KellyAnn Fitzpatrick of RedMonk and Andy Stevens (Technical Content Manager, Linode) discuss the organization and responsibilities of the six-person documentation team at Linode (including the types of documentation it produces), where the team is located in the larger org structure, and some of the professional backgrounds of team members.
Kelly: Can you speak a bit more broadly about the types of documentation that Linode users can expect and which parts of that your team is responsible for?
Andy: Sure. So at Linode, there are three major types of documentation. There’s product documentation, which focuses on our getting started with product documentation or different product guides and more of their use cases. There’s API documentation and then there’s kind of our more expansive section of Linode guides and tutorials. All three of those things are authored by the members of the documentation team at Linode. So whereas sometimes engineering teams or developer teams will write their own product documentation, we have a person on the team whose sole focus is that. We have a person who is responsible for our API documentation and their main focus is that. And then we also have a number of writers from the community and writers on our team that author these kind of how to create a video streaming guide on React, video streaming app on React, or how to set up Canvas learning management software, or the list goes on. And while we have these focuses, everyone kind of also has a responsibility to make sure we’re continually producing that kind of content.
Kelly: I know a lot of tech writers that I talk to are the sole or lone tech writer at their organization or on their team, depending on the setup of where they are. But you have like an entire team, which is great. Can you talk a little bit more about the team’s structure, not only within the Linode org chart, but how the team runs itself?
Andy: Sure. We’re very, very lucky to be able to have a team of six writers. I know at some point there would have been only one writer at the company. And we’ve been able to grow our program because we have all that manpower. The team itself, in kind of an odd position, is structured within the marketing team, which is a little bit different than what you see in a lot of places where they’re on the engineering or product sides or they’re in a support role. This allows us to do a lot of really cool things, like how marketing publishes ebooks or white papers or benchmarking reports or all of this kind of collateral that is marketing at the core, but requires some sort of technical proficiency to do really well. And then within the team itself, everybody, as I said, has kind of one thing that their major focus is on. So that could be community engagement. We get a lot of requests from the general community and also from the community within Linode to update old guides or to offer new guides. We have the API documentation. We have the product documentation, and we have other roles that are almost more like editor roles where they’re working with a number of outside contributors or what have you to continually produce more and more content.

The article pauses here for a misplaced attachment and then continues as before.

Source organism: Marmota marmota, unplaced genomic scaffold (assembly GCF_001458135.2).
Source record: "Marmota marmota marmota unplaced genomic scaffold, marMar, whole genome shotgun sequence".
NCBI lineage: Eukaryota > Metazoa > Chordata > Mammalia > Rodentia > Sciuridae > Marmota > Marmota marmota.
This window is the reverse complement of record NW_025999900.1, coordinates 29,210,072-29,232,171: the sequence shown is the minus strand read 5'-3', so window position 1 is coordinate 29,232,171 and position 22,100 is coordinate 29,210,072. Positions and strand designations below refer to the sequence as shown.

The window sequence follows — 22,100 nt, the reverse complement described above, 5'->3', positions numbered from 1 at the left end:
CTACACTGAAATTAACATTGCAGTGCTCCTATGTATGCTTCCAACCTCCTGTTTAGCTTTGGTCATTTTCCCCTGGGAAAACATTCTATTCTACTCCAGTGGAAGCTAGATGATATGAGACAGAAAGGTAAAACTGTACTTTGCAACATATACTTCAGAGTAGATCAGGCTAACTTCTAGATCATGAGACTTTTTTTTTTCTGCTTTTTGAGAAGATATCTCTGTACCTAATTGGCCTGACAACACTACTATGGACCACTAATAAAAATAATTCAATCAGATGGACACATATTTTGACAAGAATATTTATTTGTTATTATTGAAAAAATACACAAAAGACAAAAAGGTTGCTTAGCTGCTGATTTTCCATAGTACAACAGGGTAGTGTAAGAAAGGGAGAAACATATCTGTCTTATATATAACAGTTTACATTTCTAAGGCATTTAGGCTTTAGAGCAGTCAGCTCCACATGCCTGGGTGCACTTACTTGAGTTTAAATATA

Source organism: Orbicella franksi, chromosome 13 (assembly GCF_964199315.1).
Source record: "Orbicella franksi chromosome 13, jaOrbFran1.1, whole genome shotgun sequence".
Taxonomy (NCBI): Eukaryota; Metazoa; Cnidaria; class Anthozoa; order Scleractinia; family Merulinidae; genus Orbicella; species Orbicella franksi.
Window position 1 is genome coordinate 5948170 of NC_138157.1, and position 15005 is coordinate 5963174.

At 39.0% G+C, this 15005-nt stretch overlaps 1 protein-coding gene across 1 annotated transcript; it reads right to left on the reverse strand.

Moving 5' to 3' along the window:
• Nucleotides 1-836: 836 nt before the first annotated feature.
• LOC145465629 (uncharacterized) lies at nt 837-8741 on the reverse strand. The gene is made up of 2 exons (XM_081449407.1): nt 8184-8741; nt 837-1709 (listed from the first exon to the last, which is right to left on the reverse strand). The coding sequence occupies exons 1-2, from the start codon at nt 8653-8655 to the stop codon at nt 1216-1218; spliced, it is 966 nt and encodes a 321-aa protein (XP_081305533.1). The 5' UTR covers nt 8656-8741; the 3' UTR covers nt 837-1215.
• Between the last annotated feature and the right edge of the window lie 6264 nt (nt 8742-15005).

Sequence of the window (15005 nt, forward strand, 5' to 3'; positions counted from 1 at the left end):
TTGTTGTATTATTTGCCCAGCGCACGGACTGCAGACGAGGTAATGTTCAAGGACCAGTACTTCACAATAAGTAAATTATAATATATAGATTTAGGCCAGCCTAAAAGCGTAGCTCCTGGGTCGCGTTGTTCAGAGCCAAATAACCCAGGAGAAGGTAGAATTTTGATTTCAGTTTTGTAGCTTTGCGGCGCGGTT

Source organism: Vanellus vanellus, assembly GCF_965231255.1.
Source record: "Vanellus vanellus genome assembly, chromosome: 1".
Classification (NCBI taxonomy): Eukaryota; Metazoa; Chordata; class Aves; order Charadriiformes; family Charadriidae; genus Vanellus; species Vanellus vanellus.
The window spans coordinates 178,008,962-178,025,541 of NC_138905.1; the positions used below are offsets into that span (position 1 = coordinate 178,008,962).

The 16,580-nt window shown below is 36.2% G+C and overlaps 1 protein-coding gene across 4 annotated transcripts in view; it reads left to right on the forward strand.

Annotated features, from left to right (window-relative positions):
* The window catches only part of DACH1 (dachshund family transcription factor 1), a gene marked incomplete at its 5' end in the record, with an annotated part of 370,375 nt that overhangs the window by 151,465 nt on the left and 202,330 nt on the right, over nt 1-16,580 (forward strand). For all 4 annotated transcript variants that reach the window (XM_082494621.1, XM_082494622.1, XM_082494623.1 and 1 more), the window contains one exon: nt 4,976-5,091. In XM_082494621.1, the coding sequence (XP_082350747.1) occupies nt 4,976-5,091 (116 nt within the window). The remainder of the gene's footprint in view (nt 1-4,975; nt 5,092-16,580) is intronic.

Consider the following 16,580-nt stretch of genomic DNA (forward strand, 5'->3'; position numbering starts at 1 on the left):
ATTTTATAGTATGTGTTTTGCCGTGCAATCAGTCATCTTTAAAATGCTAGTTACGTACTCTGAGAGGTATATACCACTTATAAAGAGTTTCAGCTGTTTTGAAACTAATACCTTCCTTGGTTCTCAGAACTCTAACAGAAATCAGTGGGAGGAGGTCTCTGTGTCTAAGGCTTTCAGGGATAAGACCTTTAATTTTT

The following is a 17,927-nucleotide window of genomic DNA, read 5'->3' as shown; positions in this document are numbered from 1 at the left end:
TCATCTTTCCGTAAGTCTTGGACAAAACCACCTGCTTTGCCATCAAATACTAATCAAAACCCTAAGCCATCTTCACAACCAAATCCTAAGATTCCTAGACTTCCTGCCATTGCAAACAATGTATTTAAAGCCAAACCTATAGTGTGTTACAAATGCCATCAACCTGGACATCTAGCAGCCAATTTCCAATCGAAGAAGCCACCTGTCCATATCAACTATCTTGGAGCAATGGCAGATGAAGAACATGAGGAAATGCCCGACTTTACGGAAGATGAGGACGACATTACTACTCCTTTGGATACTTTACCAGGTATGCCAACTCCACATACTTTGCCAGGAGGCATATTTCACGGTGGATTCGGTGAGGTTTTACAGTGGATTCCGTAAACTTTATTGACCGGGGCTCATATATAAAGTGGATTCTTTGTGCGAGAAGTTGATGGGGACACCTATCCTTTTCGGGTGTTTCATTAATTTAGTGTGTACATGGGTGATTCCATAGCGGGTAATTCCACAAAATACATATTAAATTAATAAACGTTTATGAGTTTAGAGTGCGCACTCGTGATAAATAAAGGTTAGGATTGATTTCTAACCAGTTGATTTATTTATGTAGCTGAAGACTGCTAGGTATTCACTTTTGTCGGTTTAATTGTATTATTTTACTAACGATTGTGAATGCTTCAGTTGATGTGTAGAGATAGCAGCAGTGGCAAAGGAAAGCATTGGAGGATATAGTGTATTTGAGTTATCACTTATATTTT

Andy: In terms of the makeup of the individuals. We have a very diverse team. A number of the writers have come on from support roles, but their backgrounds are anywhere from being an engineer or a website designer before they came to Linode, to cultural studies majors, to completely self-taught. And the end result of that is a very well rounded team that has core competencies in writing and problem solving and in asking questions. Because I feel like and I think this would be echoed amongst any technical writer that you might interview, is that you need to be able to realize the questions a user might have in advance to kind of provide the answers that they’re looking for before they even knew that they needed those answers.
Kelly: Yeah, that idea to get outside of your own level of expertise to kind of empathize with someone who’s not looking at it from the same point of view as you. And that does have this great kind of diverse background in terms of your team. And as someone who has trained technical writers who ranged from not cultural studies majors, but definitely kind of like post-structuralist-like poet types to like software developers who wanted to become tech writers, it’s great to see that that is happening elsewhere, that people are falling into technical writing.